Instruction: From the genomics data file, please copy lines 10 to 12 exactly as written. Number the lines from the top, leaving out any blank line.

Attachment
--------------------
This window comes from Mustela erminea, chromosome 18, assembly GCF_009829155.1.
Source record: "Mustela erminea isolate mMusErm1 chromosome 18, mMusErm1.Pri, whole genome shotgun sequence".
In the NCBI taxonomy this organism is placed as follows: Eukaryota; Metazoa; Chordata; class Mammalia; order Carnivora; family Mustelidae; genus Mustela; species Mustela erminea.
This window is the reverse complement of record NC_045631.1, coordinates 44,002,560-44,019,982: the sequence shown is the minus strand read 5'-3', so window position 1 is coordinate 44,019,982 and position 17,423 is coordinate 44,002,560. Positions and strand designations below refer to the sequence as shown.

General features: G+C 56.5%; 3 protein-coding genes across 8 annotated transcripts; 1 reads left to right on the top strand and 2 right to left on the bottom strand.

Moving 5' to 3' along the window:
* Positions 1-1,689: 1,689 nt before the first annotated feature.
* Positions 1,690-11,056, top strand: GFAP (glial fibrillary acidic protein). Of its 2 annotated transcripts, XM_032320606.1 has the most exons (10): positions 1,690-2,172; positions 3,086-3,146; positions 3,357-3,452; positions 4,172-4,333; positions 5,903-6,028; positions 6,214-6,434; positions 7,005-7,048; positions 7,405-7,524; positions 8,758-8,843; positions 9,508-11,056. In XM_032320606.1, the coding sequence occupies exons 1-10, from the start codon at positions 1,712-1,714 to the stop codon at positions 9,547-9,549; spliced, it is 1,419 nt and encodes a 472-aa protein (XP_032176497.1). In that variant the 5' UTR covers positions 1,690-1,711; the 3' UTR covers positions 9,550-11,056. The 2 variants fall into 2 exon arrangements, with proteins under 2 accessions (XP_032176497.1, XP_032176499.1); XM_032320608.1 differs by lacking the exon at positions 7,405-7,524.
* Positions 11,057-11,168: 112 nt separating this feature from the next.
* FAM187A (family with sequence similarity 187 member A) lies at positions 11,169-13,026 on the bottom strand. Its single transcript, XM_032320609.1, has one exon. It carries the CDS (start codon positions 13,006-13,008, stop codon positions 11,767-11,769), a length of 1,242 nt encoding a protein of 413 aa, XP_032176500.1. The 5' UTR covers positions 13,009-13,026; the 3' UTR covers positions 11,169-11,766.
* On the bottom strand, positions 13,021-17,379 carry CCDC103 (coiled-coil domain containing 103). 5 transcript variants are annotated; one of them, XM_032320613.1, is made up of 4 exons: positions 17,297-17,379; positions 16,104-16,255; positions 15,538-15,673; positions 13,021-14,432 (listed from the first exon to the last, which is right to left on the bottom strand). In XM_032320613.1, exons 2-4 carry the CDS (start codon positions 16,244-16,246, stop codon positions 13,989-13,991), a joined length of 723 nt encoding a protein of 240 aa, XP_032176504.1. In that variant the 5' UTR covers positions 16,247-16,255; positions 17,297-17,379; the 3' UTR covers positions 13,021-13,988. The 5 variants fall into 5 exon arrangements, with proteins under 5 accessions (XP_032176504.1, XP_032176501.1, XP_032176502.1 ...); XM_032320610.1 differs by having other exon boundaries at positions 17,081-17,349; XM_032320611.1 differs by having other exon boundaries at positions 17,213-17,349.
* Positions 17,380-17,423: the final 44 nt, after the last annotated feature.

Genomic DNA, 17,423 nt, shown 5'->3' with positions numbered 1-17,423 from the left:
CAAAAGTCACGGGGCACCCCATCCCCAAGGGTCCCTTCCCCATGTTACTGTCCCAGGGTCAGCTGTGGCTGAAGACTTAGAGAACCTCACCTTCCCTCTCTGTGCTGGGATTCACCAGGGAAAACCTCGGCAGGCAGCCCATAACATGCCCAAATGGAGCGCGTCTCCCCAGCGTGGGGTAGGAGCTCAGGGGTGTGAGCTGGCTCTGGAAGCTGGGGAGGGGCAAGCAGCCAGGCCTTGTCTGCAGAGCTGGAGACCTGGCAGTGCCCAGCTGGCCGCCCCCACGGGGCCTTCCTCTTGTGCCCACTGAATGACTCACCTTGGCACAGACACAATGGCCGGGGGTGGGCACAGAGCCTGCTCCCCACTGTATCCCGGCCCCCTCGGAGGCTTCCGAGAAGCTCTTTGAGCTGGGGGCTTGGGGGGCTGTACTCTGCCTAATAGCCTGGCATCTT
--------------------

* FAM187A (family with sequence similarity 187 member A) lies at positions 11,169-13,026 on the bottom strand. Its single transcript, XM_032320609.1, has one exon. It carries the CDS (start codon positions 13,006-13,008, stop codon positions 11,767-11,769), a length of 1,242 nt encoding a protein of 413 aa, XP_032176500.1. The 5' UTR covers positions 13,009-13,026; the 3' UTR covers positions 11,169-11,766.
* On the bottom strand, positions 13,021-17,379 carry CCDC103 (coiled-coil domain containing 103). 5 transcript variants are annotated; one of them, XM_032320613.1, is made up of 4 exons: positions 17,297-17,379; positions 16,104-16,255; positions 15,538-15,673; positions 13,021-14,432 (listed from the first exon to the last, which is right to left on the bottom strand). In XM_032320613.1, exons 2-4 carry the CDS (start codon positions 16,244-16,246, stop codon positions 13,989-13,991), a joined length of 723 nt encoding a protein of 240 aa, XP_032176504.1. In that variant the 5' UTR covers positions 16,247-16,255; positions 17,297-17,379; the 3' UTR covers positions 13,021-13,988. The 5 variants fall into 5 exon arrangements, with proteins under 5 accessions (XP_032176504.1, XP_032176501.1, XP_032176502.1 ...); XM_032320610.1 differs by having other exon boundaries at positions 17,081-17,349; XM_032320611.1 differs by having other exon boundaries at positions 17,213-17,349.
* Positions 17,380-17,423: the final 44 nt, after the last annotated feature.